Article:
i’d been reading into the gloss for a few years, but i hadn’t paid muchattention to glossier until last january when they launched their milky jelly cleanser. i loved milky jelly, which is still one of my top two favorite glossier products (the other being boy brow), so, when they started launching their makeup products, i was paying attention — and intrigued.
two things about me, i suppose: (01) i hate having things on my face, and (02) i’m lazy. i can’t be bothered with brushes, and i can’t be bothered with makeup routines that take more than ten minutes. i’m also lucky enough to have clear skin and, thus, not require heavy foundation or concealer, which sticks me right in that glossier niche — their products really do work freakishly well on my skin.
i’m a skin girl, in that i’m obsessed with skincare (i do actually do the korean 10-step routine) — and, then, i’m a lipstick and mascara girl. i don’t wear makeup everyday, not even to work, but i’ll usually always apply a lip color because, otherwise, i look pretty damn tired and kind of dead. when it comes to lip colors, i’m obsessed with oranges and reds, maybe some corals thrown in there, and, as much as i try to get into more wine or vampier shades, i just can’t get away from those bright oranges and reds. i love a bright lip; there’s just something so fun and sassy about it.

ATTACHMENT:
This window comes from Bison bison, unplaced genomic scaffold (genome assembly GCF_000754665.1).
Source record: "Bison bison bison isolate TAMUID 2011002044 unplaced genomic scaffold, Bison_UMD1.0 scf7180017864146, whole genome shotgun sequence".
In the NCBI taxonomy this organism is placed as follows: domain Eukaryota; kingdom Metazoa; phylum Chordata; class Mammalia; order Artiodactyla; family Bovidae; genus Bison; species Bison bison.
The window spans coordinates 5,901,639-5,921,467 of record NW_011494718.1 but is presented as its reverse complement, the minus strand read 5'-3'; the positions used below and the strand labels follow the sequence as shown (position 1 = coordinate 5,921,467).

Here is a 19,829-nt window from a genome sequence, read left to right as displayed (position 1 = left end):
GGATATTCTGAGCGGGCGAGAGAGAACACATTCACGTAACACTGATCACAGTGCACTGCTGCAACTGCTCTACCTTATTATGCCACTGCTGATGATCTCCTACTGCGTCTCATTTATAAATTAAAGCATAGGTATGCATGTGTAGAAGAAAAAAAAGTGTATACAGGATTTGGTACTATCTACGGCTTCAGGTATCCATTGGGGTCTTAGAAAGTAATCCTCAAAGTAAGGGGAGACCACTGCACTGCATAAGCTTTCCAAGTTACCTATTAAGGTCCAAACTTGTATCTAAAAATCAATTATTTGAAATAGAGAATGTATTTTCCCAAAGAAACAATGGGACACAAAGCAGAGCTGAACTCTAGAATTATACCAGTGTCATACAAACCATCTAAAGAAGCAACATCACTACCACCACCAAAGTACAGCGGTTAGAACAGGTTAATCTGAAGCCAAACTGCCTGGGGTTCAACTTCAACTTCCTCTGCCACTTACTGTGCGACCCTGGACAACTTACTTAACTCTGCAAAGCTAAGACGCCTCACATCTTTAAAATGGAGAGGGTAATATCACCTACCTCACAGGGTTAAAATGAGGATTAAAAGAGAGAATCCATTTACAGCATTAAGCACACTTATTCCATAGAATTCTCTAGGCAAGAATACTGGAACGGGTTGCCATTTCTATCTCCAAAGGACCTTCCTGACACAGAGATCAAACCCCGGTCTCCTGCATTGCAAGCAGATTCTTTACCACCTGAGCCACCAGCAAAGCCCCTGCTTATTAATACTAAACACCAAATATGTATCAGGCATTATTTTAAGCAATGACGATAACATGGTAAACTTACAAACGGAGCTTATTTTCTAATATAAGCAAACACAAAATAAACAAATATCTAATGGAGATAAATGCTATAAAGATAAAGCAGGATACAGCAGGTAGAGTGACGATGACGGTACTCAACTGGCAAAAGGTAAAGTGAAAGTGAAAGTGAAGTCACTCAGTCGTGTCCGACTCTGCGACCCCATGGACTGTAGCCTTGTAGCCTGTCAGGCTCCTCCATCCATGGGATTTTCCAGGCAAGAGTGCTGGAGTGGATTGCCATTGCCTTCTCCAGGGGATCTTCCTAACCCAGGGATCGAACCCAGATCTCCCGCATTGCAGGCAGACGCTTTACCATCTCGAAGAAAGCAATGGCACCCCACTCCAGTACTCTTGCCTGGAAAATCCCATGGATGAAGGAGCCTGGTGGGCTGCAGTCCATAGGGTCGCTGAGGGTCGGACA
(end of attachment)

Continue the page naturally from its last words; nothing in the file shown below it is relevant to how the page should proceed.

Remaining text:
when it comes to skin, i’m a huge proponent of the double-cleanse — i use an oil (currently, using laneige; previously, used banila co; love/loved both) to remove all my makeup, and then i use milky jelly to wash it all off. then i’ll splash some son & park beauty water on a cotton swab and run that over my face and neck to get any last oil/makeup/residue off, and, then, it’s emulsion, serums, lotion, maybe a pack. every other night, i use the bite lip scrub because all that lipstick makes my lips peel, and i slather on a thick layer of balm dotcom in mint. (i carry all the other flavors around with me for day use.)
in the morning, i use a cleanser from the face shop in the shower, and, in the evening, if i’ve put on my face, i’ll wipe the day off my face with neogen’s cleansing water in rose (on a cotton swab).
and that is pretty much it. simple, no? simple is good. i mean, 75% of the reason i wear makeup is to make sure i wash my face at night.
i’m aware that there is a fair amount of privilege involved in my being able to write this. i don’t think i’m some great beauty, but i know i’m not ugly. i don’t feel super self-conscious posting the occasional selca on social media — or, well, i do, but not because of the way i look, per se. i might be bigger than some, but i can run into any big box retailer and find clothes that fit (the ethics of big box retailers is another topic).